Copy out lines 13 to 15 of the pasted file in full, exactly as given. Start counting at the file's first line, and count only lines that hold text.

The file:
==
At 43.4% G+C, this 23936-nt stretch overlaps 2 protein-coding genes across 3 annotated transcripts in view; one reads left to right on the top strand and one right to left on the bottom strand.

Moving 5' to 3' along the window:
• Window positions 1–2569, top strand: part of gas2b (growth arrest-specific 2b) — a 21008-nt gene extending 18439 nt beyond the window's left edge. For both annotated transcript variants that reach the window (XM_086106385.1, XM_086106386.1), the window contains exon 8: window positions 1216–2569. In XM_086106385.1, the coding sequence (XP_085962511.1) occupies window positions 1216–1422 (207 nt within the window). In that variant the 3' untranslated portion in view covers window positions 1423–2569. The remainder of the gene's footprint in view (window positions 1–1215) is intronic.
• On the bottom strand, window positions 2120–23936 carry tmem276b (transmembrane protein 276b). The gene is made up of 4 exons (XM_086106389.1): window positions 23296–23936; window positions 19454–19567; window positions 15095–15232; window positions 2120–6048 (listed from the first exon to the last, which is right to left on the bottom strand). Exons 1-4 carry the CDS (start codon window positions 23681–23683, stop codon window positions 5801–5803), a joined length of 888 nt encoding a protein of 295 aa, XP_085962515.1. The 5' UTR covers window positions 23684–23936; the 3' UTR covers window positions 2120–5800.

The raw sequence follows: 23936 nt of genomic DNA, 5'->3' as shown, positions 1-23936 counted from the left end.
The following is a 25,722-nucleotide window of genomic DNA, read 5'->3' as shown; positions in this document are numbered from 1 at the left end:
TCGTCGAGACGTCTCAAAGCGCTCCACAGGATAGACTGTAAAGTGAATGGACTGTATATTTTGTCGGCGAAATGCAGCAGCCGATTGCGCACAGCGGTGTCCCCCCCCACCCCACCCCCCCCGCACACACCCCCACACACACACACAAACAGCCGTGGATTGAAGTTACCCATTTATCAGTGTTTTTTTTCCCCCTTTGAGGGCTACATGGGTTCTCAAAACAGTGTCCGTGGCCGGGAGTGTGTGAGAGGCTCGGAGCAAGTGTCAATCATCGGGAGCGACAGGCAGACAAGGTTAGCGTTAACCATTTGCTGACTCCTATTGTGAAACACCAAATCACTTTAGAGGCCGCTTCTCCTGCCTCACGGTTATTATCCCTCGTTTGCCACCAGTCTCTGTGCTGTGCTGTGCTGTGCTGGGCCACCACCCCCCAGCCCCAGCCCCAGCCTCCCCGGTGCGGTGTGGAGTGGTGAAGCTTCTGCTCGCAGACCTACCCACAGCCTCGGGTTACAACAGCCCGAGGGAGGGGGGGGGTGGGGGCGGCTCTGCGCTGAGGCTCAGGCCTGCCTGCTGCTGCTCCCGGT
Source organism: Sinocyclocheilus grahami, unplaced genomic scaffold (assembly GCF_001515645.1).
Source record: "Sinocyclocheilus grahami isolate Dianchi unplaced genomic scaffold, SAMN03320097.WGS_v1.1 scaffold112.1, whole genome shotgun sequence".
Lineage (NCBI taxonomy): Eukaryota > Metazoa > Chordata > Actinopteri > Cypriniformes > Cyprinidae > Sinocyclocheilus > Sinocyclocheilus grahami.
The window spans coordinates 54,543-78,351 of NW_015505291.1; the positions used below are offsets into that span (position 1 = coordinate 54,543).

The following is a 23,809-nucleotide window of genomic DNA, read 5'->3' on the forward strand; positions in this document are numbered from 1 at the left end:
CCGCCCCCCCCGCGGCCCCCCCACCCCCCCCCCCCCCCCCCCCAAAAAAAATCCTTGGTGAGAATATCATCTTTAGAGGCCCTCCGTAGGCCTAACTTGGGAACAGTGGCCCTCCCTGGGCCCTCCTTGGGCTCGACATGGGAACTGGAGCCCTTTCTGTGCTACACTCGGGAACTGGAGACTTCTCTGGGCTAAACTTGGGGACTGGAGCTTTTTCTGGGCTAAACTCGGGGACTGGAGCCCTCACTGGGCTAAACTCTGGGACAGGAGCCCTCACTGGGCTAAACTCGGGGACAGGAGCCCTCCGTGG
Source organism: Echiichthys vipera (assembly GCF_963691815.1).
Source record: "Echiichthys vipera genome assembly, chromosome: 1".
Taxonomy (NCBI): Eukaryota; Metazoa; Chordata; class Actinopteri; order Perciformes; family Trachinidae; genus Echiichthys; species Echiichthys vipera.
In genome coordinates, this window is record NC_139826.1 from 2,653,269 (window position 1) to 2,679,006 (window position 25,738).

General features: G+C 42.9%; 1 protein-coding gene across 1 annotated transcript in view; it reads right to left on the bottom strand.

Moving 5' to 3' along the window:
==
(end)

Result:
CCGCCCCCCCCGCGGCCCCCCCACCCCCCCCCCCCCCCCCCCCAAAAAAAATCCTTGGTGAGAATATCATCTTTAGAGGCCCTCCGTAGGCCTAACTTGGGAACAGTGGCCCTCCCTGGGCCCTCCTTGGGCTCGACATGGGAACTGGAGCCCTTTCTGTGCTACACTCGGGAACTGGAGACTTCTCTGGGCTAAACTTGGGGACTGGAGCTTTTTCTGGGCTAAACTCGGGGACTGGAGCCCTCACTGGGCTAAACTCTGGGACAGGAGCCCTCACTGGGCTAAACTCGGGGACAGGAGCCCTCCGTGG
Source organism: Echiichthys vipera (assembly GCF_963691815.1).
Source record: "Echiichthys vipera genome assembly, chromosome: 1".